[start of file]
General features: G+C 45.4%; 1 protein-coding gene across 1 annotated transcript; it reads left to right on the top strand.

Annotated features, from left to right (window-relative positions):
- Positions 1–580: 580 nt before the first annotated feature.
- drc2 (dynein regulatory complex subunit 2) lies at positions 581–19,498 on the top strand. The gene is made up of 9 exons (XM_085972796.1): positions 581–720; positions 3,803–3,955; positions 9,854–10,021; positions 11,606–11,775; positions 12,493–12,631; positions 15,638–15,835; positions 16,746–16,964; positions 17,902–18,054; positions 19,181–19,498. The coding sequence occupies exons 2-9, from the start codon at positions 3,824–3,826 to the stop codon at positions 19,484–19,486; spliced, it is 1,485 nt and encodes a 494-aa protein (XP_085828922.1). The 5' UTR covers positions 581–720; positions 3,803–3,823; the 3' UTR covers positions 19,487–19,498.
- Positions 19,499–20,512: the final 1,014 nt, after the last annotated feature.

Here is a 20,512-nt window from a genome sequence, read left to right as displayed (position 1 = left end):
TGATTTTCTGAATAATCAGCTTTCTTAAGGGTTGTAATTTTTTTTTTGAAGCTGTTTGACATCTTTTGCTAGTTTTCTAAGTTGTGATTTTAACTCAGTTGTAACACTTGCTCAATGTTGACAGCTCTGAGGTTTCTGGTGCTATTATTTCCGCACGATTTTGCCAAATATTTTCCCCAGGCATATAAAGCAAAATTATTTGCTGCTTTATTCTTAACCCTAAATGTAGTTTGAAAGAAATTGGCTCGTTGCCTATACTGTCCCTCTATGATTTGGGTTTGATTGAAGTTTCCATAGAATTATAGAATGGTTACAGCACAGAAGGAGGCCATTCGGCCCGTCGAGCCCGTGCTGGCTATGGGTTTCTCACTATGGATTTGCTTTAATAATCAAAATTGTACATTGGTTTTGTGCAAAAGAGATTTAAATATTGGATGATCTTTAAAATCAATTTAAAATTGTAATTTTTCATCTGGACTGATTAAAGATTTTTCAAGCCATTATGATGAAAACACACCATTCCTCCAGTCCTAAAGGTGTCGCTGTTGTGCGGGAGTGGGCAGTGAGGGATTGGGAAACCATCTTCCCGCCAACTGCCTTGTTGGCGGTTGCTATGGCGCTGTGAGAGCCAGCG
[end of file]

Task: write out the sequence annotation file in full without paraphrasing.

General features: G+C 45.4%; 1 protein-coding gene across 1 annotated transcript; it reads left to right on the top strand.

Annotated features, from left to right (window-relative positions):
- Positions 1–580: 580 nt before the first annotated feature.
- drc2 (dynein regulatory complex subunit 2) lies at positions 581–19,498 on the top strand. The gene is made up of 9 exons (XM_085972796.1): positions 581–720; positions 3,803–3,955; positions 9,854–10,021; positions 11,606–11,775; positions 12,493–12,631; positions 15,638–15,835; positions 16,746–16,964; positions 17,902–18,054; positions 19,181–19,498. The coding sequence occupies exons 2-9, from the start codon at positions 3,824–3,826 to the stop codon at positions 19,484–19,486; spliced, it is 1,485 nt and encodes a 494-aa protein (XP_085828922.1). The 5' UTR covers positions 581–720; positions 3,803–3,823; the 3' UTR covers positions 19,487–19,498.
- Positions 19,499–20,512: the final 1,014 nt, after the last annotated feature.

Here is a 20,512-nt window from a genome sequence, read left to right as displayed (position 1 = left end):
TGATTTTCTGAATAATCAGCTTTCTTAAGGGTTGTAATTTTTTTTTTGAAGCTGTTTGACATCTTTTGCTAGTTTTCTAAGTTGTGATTTTAACTCAGTTGTAACACTTGCTCAATGTTGACAGCTCTGAGGTTTCTGGTGCTATTATTTCCGCACGATTTTGCCAAATATTTTCCCCAGGCATATAAAGCAAAATTATTTGCTGCTTTATTCTTAACCCTAAATGTAGTTTGAAAGAAATTGGCTCGTTGCCTATACTGTCCCTCTATGATTTGGGTTTGATTGAAGTTTCCATAGAATTATAGAATGGTTACAGCACAGAAGGAGGCCATTCGGCCCGTCGAGCCCGTGCTGGCTATGGGTTTCTCACTATGGATTTGCTTTAATAATCAAAATTGTACATTGGTTTTGTGCAAAAGAGATTTAAATATTGGATGATCTTTAAAATCAATTTAAAATTGTAATTTTTCATCTGGACTGATTAAAGATTTTTCAAGCCATTATGATGAAAACACACCATTCCTCCAGTCCTAAAGGTGTCGCTGTTGTGCGGGAGTGGGCAGTGAGGGATTGGGAAACCATCTTCCCGCCAACTGCCTTGTTGGCGGTTGCTATGGCGCTGTGAGAGCCAGCG